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TSELENTIS v. MICHALINOS MARITIME & COMMER. CO.

May 16, 1952

TSELENTIS
v.
MICHALINOS MARITIME & COMMERCIAL CO., Ltd. The LEONIDAS MICHALOS



The opinion of the court was delivered by: KAUFMAN

Respondents move this court for a decree dismissing the libel on the ground that the court does not have jurisdiction of the subject matter of the suit, or, in the alternative, to decline to take jurisdiction on the ground that it is not a proper forum.

The action contains three causes: First, to recover for negligence based upon the Jones Act, 46 U.S.C.A. § 688, and the general maritime law; second, to recover for unpaid wages; third, to recover penalties for the non-payment of those wages under 46 U.S.C.A. §§ 596 and 597.

Respondent corporation is a foreign corporation organized under and by virtue of the laws of Greece with offices in Greece. Libelant is a citizen of Greece who has been deported by the United States to Greece.

 In fuller detail, the libel alleges in the first cause of action, that on or about the 4th day of December, 1951, at the port of Newport News, Virginia, libelant, having served aboard the respondent-owned S.S. 'Leonidas Michalos' on previous engagements was re-engaged to serve as a seaman for a voyage of the vessel thereabout to the commenced and to be paid regular monthly wages and found.

 It also alleges that by reason of the negligence or respondents, and the unseaworthiness of the vessel, libelant was violently assaulted by the master of the vessel and that libelant is electing to maintain this action pursuant to the provisions of the Jones Act and the general maritime law.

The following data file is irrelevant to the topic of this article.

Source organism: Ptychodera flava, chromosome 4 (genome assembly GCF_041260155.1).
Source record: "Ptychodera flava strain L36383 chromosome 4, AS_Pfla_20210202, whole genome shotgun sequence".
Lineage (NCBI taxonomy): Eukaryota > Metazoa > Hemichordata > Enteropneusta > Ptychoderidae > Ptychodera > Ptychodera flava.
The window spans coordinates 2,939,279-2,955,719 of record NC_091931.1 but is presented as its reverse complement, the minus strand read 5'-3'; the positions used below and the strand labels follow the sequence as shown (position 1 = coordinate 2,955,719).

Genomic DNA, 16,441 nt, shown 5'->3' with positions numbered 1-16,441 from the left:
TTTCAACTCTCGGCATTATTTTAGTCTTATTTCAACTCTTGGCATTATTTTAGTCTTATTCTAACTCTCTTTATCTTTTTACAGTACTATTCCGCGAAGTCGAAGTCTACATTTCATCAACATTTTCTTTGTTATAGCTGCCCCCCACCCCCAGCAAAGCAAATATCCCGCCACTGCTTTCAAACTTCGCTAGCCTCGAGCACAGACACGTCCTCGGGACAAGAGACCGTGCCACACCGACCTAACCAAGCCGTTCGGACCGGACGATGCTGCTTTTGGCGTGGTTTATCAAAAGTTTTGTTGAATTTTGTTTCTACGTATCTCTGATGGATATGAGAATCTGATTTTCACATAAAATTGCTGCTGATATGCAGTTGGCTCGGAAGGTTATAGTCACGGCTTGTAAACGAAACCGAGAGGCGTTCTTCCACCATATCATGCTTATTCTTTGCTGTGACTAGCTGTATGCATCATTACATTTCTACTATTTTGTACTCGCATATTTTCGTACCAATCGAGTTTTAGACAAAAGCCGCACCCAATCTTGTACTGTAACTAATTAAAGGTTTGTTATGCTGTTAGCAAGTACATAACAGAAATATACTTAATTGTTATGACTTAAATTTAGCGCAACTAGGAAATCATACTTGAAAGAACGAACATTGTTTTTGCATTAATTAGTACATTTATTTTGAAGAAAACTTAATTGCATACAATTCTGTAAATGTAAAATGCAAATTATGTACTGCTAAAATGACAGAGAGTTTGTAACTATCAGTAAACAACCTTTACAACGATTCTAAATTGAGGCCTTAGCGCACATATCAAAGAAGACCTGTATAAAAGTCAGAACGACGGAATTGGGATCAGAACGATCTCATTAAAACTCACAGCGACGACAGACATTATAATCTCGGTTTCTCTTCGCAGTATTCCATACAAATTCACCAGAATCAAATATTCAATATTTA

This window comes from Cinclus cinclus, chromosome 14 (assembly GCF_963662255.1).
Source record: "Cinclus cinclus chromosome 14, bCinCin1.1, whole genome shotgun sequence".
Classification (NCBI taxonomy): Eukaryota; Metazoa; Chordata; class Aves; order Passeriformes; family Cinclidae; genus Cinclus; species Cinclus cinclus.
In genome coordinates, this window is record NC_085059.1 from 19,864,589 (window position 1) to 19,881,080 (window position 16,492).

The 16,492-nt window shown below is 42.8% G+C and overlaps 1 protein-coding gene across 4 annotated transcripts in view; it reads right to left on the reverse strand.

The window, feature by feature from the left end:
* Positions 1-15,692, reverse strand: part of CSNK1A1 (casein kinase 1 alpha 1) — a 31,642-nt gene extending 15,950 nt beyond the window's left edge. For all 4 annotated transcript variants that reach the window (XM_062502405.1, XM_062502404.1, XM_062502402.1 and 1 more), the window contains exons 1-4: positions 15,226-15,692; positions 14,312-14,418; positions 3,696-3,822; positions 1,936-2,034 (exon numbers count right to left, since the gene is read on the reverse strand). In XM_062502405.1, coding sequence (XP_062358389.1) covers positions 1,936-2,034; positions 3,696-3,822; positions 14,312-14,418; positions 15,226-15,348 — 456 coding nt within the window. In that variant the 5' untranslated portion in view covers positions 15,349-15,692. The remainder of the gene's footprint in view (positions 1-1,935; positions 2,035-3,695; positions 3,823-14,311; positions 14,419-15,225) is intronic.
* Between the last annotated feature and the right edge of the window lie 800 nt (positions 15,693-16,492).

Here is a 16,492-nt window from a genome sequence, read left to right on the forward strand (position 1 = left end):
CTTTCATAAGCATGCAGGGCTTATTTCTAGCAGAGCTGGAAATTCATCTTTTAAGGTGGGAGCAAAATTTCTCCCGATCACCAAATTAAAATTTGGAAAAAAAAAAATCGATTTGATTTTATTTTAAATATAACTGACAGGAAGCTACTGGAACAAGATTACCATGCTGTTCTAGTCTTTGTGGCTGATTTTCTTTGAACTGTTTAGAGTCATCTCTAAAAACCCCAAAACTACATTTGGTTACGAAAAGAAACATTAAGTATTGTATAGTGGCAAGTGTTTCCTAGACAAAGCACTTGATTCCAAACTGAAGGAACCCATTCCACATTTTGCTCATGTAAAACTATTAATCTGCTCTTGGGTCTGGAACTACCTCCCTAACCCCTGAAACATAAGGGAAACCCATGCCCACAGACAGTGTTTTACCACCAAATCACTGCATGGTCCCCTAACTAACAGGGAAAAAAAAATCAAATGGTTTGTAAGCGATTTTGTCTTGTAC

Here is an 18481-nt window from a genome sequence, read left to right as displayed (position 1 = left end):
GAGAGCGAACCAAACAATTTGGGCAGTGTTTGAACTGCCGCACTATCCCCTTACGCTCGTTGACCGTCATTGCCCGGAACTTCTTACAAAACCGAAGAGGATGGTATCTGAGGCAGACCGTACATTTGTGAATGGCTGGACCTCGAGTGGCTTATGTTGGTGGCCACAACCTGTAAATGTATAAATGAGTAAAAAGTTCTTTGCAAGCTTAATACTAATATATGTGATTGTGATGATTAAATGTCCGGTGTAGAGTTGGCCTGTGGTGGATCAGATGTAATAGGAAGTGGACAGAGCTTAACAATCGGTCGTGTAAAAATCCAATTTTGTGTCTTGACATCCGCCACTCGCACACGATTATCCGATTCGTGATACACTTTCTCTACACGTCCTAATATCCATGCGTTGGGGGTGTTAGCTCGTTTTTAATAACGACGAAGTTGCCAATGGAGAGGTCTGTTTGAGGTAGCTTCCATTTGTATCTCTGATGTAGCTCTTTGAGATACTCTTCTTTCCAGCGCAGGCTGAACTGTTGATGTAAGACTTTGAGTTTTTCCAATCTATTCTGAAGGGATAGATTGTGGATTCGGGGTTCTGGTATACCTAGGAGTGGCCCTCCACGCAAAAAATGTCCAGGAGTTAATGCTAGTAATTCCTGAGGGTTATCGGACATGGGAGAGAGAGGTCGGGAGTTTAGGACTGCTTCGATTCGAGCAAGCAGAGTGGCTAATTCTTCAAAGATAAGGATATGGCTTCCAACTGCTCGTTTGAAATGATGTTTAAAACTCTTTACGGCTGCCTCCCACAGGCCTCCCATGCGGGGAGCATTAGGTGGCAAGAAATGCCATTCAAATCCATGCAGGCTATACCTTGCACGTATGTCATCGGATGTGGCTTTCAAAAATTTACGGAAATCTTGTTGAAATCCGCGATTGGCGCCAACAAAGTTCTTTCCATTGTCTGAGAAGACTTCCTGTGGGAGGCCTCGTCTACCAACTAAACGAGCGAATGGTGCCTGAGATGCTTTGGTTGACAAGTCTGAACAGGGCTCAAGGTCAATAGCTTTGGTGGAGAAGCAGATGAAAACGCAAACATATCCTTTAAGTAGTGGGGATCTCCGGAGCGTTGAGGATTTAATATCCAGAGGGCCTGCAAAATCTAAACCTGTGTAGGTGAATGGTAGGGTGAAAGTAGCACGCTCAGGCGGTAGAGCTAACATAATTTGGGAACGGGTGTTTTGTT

The second cause of action, in addition to realleging the paragraphs of the first cause of action, asserts that on January 19, 1952. libelant was discharged from the S.S. 'Leonidas Michalos' at the port of Jacksonville, Florida, and at the time of the discharge he was paid no part of the monies due him for previous service aboard the vessel. It is alleged that he still remains unpaid for his previous services.

 The third cause of action realleges the paragraphs of the first cause of action and asserts that by virtue of the provisions of 46 U.S.C.A. §§ 596 and 597 libelant is entitled to recover two days pay for each day the wages earned and due him at the port of Jacksonville continued to be withheld from him.

 Upon this motion to dismiss, respondents put in question those allegations of the libel which would confer jurisdiction on this court, and assert affirmatively in an affidavit by their proctor that libelant was signed on at Rotterdam, Holland, in 1950, and has served with the vessel continuously until he was removed at Jacksonville, Florida, on or about January 12, 1952, due to a mental attack. Respondents attempt to fortify this assertion by an affidavit of the master of the vessel (whose alleged wrongful act caused the injury) who avers that libelant was not reengaged at any time while the vessel was in a port of the United States to serve as a seaman but continued in the service under and by virtue of his engagement entered into in Rotterdam, Holland, in 1950. Respondents' proctor further asserts, upon information and belief, that it is the practice on vessels of Greek registry that seamen have a continuous engagement of hire and not a voyage-to-voyage hiring as in the practice on vessels of United States registry, and that in view of the fact that libelant was not engaged in the United States, this court does not have jurisdiction.